You can’t go swimming without getting wet.
We’ve heard this truism countless times in the boxing world relating to the harsh realities of the sport we stubbornly defend. “To swim” is to fight, as “getting wet” is to get punched.
It’s a phrase that has often been used to justify the in-ring actions of a fighter. Often, a fighter who will display exaggerated machismo in the aftermath of engaging in a fight where leather is traded from the opening bell to last. A common blend of recklessness and bravery which catches the public’s attention, but which often undermines the “sweet science” of the sport that lays the foundation for any aspiring pugilist.
What if this phrase was empowered? What if getting “wet” in the developmental stages of your life meant you avoided drowning in the years that followed? This is the raison d’être of a Social Enterprise in the United Kingdom who are petitioning to reintroduce boxing into physical education as part of the National curriculum.
’Gloves Up, Knives Down’ (GUKD) are leading the fight against knife crime in the UK. Committing to supporting young people living in communities affected by knife crime, GUKD provides access to boxing training to help the most vulnerable in society lead fulfilling and healthy lives away from crime.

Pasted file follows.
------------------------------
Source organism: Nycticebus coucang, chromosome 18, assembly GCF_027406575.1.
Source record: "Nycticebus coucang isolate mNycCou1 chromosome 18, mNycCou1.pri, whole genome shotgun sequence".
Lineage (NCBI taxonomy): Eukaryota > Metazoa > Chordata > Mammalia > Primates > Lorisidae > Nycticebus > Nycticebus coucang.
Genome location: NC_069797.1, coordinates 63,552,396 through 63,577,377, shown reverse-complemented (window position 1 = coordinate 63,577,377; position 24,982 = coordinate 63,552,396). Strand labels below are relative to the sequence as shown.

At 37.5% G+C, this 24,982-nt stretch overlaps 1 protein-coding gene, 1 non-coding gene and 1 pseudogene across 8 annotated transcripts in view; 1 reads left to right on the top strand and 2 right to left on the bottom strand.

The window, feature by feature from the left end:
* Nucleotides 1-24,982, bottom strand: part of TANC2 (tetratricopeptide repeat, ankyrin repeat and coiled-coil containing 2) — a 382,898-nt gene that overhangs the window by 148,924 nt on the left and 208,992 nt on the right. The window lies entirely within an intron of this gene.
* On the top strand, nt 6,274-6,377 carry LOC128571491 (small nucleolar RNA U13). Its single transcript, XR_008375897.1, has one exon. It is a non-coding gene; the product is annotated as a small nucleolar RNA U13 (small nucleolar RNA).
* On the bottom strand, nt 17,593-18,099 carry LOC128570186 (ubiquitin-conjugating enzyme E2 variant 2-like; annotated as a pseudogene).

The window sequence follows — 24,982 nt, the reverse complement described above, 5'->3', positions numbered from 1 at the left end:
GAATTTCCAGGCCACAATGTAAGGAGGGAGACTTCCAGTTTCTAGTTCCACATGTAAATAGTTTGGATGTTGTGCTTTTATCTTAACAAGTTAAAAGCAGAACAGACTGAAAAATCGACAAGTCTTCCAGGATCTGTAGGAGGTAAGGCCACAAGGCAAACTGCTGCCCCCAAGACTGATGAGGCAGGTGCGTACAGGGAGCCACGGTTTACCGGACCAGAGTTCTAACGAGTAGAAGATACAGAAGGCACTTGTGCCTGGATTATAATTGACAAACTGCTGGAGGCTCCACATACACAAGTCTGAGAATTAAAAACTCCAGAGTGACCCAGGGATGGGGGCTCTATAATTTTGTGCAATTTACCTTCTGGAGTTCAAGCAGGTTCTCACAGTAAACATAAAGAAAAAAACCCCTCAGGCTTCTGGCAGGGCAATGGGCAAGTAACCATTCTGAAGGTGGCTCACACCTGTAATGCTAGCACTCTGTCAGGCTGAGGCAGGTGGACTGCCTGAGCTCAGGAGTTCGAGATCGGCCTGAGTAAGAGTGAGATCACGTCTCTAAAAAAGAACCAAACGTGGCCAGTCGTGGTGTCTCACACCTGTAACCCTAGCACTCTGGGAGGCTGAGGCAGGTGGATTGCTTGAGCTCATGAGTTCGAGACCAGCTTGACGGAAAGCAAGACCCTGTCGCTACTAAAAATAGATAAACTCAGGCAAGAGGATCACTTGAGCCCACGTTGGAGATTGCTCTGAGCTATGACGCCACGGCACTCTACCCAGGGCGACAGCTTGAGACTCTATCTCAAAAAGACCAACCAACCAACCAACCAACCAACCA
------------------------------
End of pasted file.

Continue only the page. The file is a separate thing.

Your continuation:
It’s an initiative that has gained support quickly throughout the UK. “One by one, we are attracting more higher-profile names,” co-founder David Edgell told me earlier this year. “Our Instagram features pictures of [David] Haye and [Tyson] Fury for example. We would like more old school sagacious worthies to get behind us, and the press and promoters for example.”
Having enjoyed a successful year promoting such a worthy cause, GUKD is now focussing their attention on schools, with the reintroduction of boxing into physical education lessons their primary objective.
Speaking to their Head of Communications earlier this week, their message is clear for how they want to help shape the future of the UK’s most vulnerable children.
”The objective of our petition is to urge the government to reintroduce boxing into the national curriculum for all children aged between 7-13.”
”In line with the paper written exclusively for Gloves Up Knives Down by Professor Joana Costa, a United Nations Child Psychologist, which advocates Preventative Intervention, we argue convincingly that exposure to boxing at an early age provides a child with an alternative healthy lifestyle, within a safe environment, rather than choose a life on the streets.”
Since the 1960s, boxing has gradually been phased out in schools with the concern of children’s safety at the top of the list of excuses. However, with supply, comes demand, and with the recent success stories of the likes of Anthony Joshua and Nicola Adams – both achieving Olympic gold medals and subsequent professional world championships – reaching the wider public’s attention, participation rates in combat sports have steadily begun to rise over the past five years.